Legal Documents: How do attorneys find relevant case law?

Attorneys use various methods to locate relevant case law, depending on their needs and preferences. Here are some common ways:

  1. One of the most common is through legal research databases, such as Trellis, LexisNexis, and Westlaw. These databases are subscription-based and can be accessed through a law firm or through a law library. They contain a vast collection of case law from federal and state courts, as well as secondary sources such as legal treatises and law review articles. With these databases, attorneys can enter specific keywords and phrases related to the legal issue they are researching, refining their search by adding more specific keywords or by limiting the search to a particular date range, type of court, or type of document.

  1. Another way attorneys find relevant case law is through manual research in print publications, such as bound volumes of state and federal reporters, which contain published opinions of court cases. These are often found in law libraries and can be used to find older cases that may not be available in online databases. However, it should be noted that finding relevant case law in print publications can be a time-consuming process, but it can be useful when electronic resources are not available or when the attorney needs to examine a broader range of materials.
  2. There are also many other sources of case law available to attorneys, including textbooks, looseleaf services, and legal periodicals. These sources can provide attorneys with a broader understanding of the law and its evolution and can help them anticipate how courts may rule on certain issues. In other words, attorneys can begin to find cases from other jurisdictions that may be persuasive, but not binding, in the jurisdiction where they are practicing.
  3. Attorneys can also find relevant case law through the use of citators. While not available in every jurisdiction, citators are reference tools that help an attorney determine whether a case has been followed or distinguished in later cases. They also indicate whether a case has been overturned or superseded by subsequent legislation or court decisions.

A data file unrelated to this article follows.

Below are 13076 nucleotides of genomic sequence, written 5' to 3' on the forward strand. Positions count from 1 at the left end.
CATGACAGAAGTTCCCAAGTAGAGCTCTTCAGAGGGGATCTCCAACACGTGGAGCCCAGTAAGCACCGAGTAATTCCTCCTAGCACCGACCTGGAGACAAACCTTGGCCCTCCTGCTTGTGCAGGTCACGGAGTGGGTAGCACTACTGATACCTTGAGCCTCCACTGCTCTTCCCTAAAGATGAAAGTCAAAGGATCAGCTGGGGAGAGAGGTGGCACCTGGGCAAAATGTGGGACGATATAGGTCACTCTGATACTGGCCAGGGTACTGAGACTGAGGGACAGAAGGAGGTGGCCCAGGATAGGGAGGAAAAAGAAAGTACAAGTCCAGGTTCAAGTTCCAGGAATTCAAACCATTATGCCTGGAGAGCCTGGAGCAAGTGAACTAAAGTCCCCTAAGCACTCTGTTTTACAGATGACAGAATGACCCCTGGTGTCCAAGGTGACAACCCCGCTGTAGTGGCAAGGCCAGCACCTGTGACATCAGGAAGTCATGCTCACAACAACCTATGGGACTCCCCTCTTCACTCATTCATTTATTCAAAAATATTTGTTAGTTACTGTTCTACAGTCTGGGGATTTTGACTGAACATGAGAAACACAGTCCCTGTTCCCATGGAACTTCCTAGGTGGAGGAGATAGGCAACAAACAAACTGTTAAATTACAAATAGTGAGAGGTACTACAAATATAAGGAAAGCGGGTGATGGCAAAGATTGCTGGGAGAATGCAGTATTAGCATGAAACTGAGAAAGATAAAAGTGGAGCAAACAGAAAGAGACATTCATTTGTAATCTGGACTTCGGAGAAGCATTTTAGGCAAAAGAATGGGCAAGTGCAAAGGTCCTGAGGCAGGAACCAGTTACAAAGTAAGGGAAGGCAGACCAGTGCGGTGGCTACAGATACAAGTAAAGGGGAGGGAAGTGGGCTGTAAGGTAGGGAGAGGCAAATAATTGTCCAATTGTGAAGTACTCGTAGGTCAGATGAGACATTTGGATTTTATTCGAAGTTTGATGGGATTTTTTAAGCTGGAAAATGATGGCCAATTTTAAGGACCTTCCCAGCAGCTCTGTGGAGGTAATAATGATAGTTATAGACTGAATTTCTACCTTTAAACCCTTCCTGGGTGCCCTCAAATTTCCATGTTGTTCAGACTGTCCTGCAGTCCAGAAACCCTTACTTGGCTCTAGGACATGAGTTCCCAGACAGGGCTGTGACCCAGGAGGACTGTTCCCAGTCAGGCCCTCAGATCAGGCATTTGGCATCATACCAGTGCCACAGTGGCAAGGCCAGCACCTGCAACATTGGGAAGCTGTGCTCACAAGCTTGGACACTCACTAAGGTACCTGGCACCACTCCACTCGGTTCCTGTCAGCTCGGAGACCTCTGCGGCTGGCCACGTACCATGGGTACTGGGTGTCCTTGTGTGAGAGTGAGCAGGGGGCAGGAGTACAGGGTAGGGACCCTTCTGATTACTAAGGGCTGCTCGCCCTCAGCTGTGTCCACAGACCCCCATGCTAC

In summary, attorneys find relevant case law through a variety of methods, including legal research databases, print publications, online search engines, court websites, legal research assistants, internal law firm databases, textbooks, looseleaf services, and legal periodicals, and citators in some jurisdiction.

Prior to founding Trellis, Nicole Clark was a business litigation and labor and employment attorney who handled litigation in both state and federal courts. She regularly represented multinational corporations in claims ranging from high-profile trade secret disputes to complex class-action litigation. Frustrated by sending internal emails and collecting anecdotes on judges in order to make strategic case recommendations, she built Trellis to solve her own need for access to data, information, and analytics at the state trial court level. Prior to law school, Nicole attended Bard College, beginning her college coursework at the age of sixteen. She graduated with honors from University of Massachusetts Amherst with a BA in Journalism, and received her Juris Doctorate from Rutgers School of Law in Newark, NJ. Nicole sat for the Bar Exam in California, Massachusetts, and Connecticut, and remains licensed to practice law in all three states.